By the time Rorty wrote, he’d seen the betrayals but passed over them as if liberal rage were a uniquely recent phenomenon. It weakens his argument and it doesn’t square with his own premise. Progressives of Croly’s time, those of both Roosevelts and especially those of the 1960s, did have programs to go along with their rage, he argues. The rage fueled an end. Women got the vote. The genocidal policy of assimilation of Native Americans was abandoned. Even the violence of 1960s leftism led to the Voting Rights Act in 1965 (such as it is anymore) and ended the Vietnam War. The Left did all that, not the robber barons, not the reactionary Supreme Court of the 1920s and early 30s, not Nixon. Or as Rorty put it: “Without the American Left, we might still have been strong and brave, but nobody would have suggested that we were good.”
But it’s no small thing that liberals had the necessary majorities in Congress to get that done, back when even the GOP had a strong liberal wing. That consensus ended during the Reagan years as polarization and gridlock, previously the exception, turned norm. But why? It’s a chicken-and-egg question Rorty doesn’t ask, but begs to be asked by the time he’s drawn the New Left as he did. Did liberal rage as we know it today, as a seeming end in itself, cause liberalism’s loss of faith in itself, and loss of face in government (as Rorty argues)? Or did the polarization cause frustration to turn to rage?
Rorty provides an answer–and argues against himself. The Left was so successful that it seeded its own reaction. “It’s as if, sometime around 1980,” Rorty writes, “the children of the people who made it through the Great Depression and into the suburbs had decided to pull up the drawbridge behind them. They decided that although social mobility has been appropriate for their parents, it was not to be allowed to the next generation. These suburbanites seem to see nothing wrong with belonging to a hereditary caste, and have initiated what Robert Reich (in his book The Work of Nations) called ‘the secession of the successful.’” Rorty never knew the Tea Party movement. But he was describing its incubator.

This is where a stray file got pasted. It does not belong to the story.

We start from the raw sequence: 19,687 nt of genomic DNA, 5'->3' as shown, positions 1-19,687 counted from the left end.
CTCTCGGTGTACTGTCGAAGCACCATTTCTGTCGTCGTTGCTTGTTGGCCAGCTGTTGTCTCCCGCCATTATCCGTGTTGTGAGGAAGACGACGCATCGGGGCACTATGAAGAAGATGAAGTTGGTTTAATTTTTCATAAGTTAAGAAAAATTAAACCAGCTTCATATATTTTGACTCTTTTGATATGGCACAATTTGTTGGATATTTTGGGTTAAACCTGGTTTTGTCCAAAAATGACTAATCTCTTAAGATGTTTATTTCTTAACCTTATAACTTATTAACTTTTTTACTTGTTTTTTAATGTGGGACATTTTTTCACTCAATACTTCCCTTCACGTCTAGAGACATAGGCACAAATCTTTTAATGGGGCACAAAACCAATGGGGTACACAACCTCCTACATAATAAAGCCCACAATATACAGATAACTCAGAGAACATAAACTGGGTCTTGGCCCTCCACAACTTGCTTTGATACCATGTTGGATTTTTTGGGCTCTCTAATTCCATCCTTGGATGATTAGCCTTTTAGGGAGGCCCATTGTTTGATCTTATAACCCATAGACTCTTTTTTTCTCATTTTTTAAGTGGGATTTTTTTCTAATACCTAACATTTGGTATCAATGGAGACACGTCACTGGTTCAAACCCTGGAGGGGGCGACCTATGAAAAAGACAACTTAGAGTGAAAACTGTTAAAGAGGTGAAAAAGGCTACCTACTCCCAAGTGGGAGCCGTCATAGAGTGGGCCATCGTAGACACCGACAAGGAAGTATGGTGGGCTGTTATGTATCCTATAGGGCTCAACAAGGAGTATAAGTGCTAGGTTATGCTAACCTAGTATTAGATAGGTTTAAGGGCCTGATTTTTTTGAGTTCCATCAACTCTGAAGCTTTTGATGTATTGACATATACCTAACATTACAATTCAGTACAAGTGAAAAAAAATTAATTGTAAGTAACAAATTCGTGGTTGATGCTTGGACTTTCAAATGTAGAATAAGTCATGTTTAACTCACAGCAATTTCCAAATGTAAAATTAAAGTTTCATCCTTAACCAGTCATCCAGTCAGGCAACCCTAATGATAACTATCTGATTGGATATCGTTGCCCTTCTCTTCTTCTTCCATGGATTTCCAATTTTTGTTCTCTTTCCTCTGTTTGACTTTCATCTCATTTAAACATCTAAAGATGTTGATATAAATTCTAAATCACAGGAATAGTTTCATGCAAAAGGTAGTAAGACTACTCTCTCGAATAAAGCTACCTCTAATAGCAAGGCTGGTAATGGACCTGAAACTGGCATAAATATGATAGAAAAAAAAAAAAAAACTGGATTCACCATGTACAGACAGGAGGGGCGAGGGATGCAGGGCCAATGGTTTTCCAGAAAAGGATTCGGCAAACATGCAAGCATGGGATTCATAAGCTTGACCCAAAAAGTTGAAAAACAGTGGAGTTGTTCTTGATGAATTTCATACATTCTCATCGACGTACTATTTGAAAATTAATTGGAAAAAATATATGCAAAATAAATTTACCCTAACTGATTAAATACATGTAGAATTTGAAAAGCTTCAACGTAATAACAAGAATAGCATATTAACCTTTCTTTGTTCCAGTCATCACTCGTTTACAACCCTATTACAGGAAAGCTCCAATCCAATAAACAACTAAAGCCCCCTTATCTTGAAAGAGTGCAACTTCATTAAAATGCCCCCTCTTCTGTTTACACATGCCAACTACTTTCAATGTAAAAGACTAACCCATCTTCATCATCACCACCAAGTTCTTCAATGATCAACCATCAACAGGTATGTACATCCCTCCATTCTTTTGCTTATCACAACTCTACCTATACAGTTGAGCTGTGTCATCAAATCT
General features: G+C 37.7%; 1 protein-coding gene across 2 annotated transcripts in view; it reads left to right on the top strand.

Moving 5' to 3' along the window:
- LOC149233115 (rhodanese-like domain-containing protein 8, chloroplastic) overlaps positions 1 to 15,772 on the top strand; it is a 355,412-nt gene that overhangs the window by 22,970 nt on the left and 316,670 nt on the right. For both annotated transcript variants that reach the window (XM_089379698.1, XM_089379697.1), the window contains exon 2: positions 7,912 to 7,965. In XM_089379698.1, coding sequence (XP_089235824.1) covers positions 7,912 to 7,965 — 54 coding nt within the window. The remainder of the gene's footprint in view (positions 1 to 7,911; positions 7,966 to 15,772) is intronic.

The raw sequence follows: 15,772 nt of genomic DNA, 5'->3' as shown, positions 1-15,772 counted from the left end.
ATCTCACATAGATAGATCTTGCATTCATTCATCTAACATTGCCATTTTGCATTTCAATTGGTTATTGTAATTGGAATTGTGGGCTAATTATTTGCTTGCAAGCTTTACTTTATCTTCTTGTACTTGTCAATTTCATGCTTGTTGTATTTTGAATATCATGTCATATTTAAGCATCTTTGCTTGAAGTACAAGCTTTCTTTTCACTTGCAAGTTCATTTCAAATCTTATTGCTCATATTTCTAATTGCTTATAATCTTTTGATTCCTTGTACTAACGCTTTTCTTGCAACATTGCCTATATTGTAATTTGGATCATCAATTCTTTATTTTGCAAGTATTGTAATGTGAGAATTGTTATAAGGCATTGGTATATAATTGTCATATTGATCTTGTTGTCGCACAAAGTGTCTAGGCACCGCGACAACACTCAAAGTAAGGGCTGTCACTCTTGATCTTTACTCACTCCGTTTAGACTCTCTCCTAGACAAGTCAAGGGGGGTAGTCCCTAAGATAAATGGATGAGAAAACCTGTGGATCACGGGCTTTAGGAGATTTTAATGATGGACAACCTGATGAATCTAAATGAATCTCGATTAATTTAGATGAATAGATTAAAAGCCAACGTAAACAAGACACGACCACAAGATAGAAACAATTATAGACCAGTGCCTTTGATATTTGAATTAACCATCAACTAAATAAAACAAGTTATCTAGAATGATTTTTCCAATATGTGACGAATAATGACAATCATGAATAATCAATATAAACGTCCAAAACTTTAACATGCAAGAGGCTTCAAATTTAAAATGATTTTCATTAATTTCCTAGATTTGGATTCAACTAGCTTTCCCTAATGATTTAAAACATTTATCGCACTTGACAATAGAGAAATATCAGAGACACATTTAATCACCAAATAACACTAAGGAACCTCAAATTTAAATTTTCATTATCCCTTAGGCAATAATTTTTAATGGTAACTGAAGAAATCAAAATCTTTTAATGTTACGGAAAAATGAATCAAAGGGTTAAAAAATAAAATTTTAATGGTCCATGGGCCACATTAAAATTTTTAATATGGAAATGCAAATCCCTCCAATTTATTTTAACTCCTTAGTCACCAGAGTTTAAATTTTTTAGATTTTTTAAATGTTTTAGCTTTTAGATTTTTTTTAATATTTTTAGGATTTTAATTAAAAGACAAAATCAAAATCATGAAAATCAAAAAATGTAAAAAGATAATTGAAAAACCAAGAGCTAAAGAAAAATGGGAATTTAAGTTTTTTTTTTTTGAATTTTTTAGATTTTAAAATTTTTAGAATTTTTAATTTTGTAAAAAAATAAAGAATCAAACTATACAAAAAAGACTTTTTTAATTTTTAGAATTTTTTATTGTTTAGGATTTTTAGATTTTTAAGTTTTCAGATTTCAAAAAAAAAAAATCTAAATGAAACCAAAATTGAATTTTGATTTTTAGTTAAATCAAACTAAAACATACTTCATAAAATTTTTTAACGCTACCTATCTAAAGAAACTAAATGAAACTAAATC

The period between 1940 and 1980, when the Left was at its most effective, was the highest-taxed era in American history, when the country was also at its most egalitarian, when incomes and standards of living grew the fastest across all demographics, and when American power and prestige was at its zenith. The Boomers got their piece of the American dream during those decades. They weren’t about to share. The Boomers, children of the most liberal generation since the Radical Republicans of Reconstruction, applied the mindset of gated communities to their suburbs as much as to politics. The purification and gerrymandering of voting districts followed, polarizing and radicalizing American politics in tandem with courts’ rigging of campaign-finance laws to the point that 158 families provided nearly half the “early” money that bought the 2016 election. The political playing field was no longer equal.